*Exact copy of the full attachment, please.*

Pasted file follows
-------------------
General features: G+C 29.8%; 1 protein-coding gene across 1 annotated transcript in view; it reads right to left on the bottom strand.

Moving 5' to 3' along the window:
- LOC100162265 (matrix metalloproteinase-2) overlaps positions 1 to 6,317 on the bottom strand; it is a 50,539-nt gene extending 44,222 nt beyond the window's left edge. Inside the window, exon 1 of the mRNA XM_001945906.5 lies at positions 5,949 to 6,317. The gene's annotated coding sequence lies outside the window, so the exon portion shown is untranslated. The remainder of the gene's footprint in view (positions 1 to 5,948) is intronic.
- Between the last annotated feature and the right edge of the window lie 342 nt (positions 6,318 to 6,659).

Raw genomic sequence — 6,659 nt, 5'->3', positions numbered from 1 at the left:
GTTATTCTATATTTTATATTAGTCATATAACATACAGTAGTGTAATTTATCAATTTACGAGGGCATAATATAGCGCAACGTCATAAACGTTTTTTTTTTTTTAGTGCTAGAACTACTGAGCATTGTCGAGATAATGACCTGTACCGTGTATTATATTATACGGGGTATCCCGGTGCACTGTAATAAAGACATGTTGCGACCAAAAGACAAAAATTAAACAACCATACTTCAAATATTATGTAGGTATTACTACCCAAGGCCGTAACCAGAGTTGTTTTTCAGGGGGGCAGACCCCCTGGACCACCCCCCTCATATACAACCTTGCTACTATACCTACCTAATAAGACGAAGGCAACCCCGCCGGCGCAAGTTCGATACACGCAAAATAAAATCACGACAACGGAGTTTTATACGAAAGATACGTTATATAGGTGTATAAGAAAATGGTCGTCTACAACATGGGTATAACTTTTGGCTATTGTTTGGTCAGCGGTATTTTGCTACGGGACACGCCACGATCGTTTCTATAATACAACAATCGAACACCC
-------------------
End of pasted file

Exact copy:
General features: G+C 29.8%; 1 protein-coding gene across 1 annotated transcript in view; it reads right to left on the bottom strand.

Moving 5' to 3' along the window:
- LOC100162265 (matrix metalloproteinase-2) overlaps positions 1 to 6,317 on the bottom strand; it is a 50,539-nt gene extending 44,222 nt beyond the window's left edge. Inside the window, exon 1 of the mRNA XM_001945906.5 lies at positions 5,949 to 6,317. The gene's annotated coding sequence lies outside the window, so the exon portion shown is untranslated. The remainder of the gene's footprint in view (positions 1 to 5,948) is intronic.
- Between the last annotated feature and the right edge of the window lie 342 nt (positions 6,318 to 6,659).

Raw genomic sequence — 6,659 nt, 5'->3', positions numbered from 1 at the left:
GTTATTCTATATTTTATATTAGTCATATAACATACAGTAGTGTAATTTATCAATTTACGAGGGCATAATATAGCGCAACGTCATAAACGTTTTTTTTTTTTTAGTGCTAGAACTACTGAGCATTGTCGAGATAATGACCTGTACCGTGTATTATATTATACGGGGTATCCCGGTGCACTGTAATAAAGACATGTTGCGACCAAAAGACAAAAATTAAACAACCATACTTCAAATATTATGTAGGTATTACTACCCAAGGCCGTAACCAGAGTTGTTTTTCAGGGGGGCAGACCCCCTGGACCACCCCCCTCATATACAACCTTGCTACTATACCTACCTAATAAGACGAAGGCAACCCCGCCGGCGCAAGTTCGATACACGCAAAATAAAATCACGACAACGGAGTTTTATACGAAAGATACGTTATATAGGTGTATAAGAAAATGGTCGTCTACAACATGGGTATAACTTTTGGCTATTGTTTGGTCAGCGGTATTTTGCTACGGGACACGCCACGATCGTTTCTATAATACAACAATCGAACACCC